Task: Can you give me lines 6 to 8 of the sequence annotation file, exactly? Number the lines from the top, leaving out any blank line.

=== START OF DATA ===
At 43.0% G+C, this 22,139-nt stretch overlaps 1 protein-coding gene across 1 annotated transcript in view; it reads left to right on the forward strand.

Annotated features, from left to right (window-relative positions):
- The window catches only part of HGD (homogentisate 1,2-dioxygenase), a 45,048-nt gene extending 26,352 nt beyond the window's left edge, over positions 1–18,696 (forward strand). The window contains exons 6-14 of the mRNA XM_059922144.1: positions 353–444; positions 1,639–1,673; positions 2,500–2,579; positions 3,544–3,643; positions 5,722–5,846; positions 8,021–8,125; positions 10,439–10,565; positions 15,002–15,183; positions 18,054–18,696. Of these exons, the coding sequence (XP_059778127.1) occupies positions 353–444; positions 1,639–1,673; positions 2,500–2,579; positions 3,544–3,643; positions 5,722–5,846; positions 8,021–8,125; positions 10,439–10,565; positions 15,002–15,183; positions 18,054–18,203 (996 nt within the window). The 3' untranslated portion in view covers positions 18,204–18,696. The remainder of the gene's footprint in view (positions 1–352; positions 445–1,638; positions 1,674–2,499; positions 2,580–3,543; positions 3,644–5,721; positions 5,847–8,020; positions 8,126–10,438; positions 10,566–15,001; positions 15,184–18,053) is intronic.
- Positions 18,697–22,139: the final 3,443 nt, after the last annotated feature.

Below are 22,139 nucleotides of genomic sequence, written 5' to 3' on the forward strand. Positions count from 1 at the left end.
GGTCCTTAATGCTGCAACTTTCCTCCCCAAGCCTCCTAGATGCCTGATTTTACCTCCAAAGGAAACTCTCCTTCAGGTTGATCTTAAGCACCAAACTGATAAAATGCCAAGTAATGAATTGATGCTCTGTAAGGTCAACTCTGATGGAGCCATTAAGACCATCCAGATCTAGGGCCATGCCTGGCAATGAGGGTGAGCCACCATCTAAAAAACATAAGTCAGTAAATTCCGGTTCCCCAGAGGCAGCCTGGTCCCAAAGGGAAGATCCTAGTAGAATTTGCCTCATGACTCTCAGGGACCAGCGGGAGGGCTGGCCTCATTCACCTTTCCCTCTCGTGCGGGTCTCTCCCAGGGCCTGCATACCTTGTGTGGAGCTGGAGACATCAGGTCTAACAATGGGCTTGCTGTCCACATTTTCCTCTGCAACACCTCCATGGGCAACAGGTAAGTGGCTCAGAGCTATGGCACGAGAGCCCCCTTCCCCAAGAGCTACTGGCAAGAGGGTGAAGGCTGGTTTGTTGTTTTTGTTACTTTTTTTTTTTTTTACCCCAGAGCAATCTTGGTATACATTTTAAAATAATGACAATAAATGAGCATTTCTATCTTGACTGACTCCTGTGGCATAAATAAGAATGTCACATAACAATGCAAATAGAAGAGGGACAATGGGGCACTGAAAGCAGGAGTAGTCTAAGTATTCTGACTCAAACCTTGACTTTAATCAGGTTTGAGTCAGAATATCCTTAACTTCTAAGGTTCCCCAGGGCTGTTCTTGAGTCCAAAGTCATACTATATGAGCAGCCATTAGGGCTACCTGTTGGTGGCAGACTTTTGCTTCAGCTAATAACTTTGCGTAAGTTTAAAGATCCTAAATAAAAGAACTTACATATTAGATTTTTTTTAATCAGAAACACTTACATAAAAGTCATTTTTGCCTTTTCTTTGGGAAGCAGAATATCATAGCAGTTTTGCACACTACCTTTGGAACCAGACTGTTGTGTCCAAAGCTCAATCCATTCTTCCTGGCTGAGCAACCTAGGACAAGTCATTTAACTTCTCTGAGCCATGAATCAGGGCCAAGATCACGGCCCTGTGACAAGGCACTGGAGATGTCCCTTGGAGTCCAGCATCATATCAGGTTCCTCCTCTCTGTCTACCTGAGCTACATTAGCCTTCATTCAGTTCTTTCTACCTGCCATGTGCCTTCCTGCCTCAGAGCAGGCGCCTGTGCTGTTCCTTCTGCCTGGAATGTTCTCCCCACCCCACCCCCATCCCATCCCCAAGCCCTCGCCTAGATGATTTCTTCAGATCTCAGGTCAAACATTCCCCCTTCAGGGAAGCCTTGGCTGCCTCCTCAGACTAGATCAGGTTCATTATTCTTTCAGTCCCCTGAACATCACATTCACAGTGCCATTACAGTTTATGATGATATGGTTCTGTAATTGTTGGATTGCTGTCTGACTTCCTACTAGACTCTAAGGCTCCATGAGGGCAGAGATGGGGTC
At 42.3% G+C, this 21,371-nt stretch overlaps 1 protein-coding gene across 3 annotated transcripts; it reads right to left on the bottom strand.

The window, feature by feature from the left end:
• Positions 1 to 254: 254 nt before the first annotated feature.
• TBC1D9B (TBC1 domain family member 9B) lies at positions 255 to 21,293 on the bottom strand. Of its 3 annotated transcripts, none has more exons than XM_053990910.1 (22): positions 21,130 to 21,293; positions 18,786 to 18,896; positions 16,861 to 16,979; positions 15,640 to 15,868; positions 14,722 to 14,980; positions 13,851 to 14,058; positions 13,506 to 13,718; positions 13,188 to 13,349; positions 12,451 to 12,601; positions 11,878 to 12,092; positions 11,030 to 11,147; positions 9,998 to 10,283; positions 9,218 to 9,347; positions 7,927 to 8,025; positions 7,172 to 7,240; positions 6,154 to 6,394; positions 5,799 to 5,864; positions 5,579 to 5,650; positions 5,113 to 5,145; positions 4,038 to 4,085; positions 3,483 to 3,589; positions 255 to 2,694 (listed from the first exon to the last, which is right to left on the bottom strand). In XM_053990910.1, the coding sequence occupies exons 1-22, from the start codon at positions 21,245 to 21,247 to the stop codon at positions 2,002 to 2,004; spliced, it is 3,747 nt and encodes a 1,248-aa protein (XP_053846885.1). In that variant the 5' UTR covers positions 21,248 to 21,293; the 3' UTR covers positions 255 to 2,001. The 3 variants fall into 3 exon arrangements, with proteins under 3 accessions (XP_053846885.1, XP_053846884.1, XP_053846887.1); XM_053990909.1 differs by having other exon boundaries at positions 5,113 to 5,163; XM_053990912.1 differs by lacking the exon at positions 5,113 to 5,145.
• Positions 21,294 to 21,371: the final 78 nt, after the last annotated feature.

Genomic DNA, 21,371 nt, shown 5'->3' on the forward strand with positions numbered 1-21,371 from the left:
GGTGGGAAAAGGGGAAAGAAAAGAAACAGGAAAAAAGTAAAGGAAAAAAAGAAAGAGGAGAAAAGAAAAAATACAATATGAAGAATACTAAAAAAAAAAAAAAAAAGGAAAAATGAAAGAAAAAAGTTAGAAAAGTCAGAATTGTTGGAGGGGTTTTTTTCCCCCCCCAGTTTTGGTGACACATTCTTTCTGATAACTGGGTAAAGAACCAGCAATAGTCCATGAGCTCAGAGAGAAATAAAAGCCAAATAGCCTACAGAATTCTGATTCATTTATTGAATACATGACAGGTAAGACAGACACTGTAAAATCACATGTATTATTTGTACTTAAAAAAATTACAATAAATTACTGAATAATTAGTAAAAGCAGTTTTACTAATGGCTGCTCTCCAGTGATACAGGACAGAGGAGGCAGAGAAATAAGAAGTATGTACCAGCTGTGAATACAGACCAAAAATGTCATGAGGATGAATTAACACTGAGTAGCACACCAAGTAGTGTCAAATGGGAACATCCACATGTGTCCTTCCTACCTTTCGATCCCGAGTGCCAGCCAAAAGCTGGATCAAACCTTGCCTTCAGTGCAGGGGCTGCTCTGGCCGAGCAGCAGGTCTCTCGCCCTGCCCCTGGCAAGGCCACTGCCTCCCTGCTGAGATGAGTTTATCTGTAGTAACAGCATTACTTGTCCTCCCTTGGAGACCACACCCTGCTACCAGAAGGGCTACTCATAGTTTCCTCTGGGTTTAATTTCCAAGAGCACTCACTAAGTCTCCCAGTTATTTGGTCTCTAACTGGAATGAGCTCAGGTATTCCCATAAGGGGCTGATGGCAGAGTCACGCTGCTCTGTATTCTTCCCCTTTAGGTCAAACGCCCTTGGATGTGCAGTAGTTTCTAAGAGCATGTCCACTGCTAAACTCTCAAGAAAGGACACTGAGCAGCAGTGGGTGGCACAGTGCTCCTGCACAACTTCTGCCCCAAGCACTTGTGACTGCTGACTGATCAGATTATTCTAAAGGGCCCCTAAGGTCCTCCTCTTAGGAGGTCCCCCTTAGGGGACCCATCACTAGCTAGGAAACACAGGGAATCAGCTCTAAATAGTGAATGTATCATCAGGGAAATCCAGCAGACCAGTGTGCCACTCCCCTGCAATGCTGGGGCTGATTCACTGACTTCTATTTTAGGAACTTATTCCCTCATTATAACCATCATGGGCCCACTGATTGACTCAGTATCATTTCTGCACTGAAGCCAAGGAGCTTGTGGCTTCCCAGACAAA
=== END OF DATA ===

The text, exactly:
GGTCCTTAATGCTGCAACTTTCCTCCCCAAGCCTCCTAGATGCCTGATTTTACCTCCAAAGGAAACTCTCCTTCAGGTTGATCTTAAGCACCAAACTGATAAAATGCCAAGTAATGAATTGATGCTCTGTAAGGTCAACTCTGATGGAGCCATTAAGACCATCCAGATCTAGGGCCATGCCTGGCAATGAGGGTGAGCCACCATCTAAAAAACATAAGTCAGTAAATTCCGGTTCCCCAGAGGCAGCCTGGTCCCAAAGGGAAGATCCTAGTAGAATTTGCCTCATGACTCTCAGGGACCAGCGGGAGGGCTGGCCTCATTCACCTTTCCCTCTCGTGCGGGTCTCTCCCAGGGCCTGCATACCTTGTGTGGAGCTGGAGACATCAGGTCTAACAATGGGCTTGCTGTCCACATTTTCCTCTGCAACACCTCCATGGGCAACAGGTAAGTGGCTCAGAGCTATGGCACGAGAGCCCCCTTCCCCAAGAGCTACTGGCAAGAGGGTGAAGGCTGGTTTGTTGTTTTTGTTACTTTTTTTTTTTTTTACCCCAGAGCAATCTTGGTATACATTTTAAAATAATGACAATAAATGAGCATTTCTATCTTGACTGACTCCTGTGGCATAAATAAGAATGTCACATAACAATGCAAATAGAAGAGGGACAATGGGGCACTGAAAGCAGGAGTAGTCTAAGTATTCTGACTCAAACCTTGACTTTAATCAGGTTTGAGTCAGAATATCCTTAACTTCTAAGGTTCCCCAGGGCTGTTCTTGAGTCCAAAGTCATACTATATGAGCAGCCATTAGGGCTACCTGTTGGTGGCAGACTTTTGCTTCAGCTAATAACTTTGCGTAAGTTTAAAGATCCTAAATAAAAGAACTTACATATTAGATTTTTTTTAATCAGAAACACTTACATAAAAGTCATTTTTGCCTTTTCTTTGGGAAGCAGAATATCATAGCAGTTTTGCACACTACCTTTGGAACCAGACTGTTGTGTCCAAAGCTCAATCCATTCTTCCTGGCTGAGCAACCTAGGACAAGTCATTTAACTTCTCTGAGCCATGAATCAGGGCCAAGATCACGGCCCTGTGACAAGGCACTGGAGATGTCCCTTGGAGTCCAGCATCATATCAGGTTCCTCCTCTCTGTCTACCTGAGCTACATTAGCCTTCATTCAGTTCTTTCTACCTGCCATGTGCCTTCCTGCCTCAGAGCAGGCGCCTGTGCTGTTCCTTCTGCCTGGAATGTTCTCCCCACCCCACCCCCATCCCATCCCCAAGCCCTCGCCTAGATGATTTCTTCAGATCTCAGGTCAAACATTCCCCCTTCAGGGAAGCCTTGGCTGCCTCCTCAGACTAGATCAGGTTCATTATTCTTTCAGTCCCCTGAACATCACATTCACAGTGCCATTACAGTTTATGATGATATGGTTCTGTAATTGTTGGATTGCTGTCTGACTTCCTACTAGACTCTAAGGCTCCATGAGGGCAGAGATGGGGTC
At 42.3% G+C, this 21,371-nt stretch overlaps 1 protein-coding gene across 3 annotated transcripts; it reads right to left on the bottom strand.

The window, feature by feature from the left end: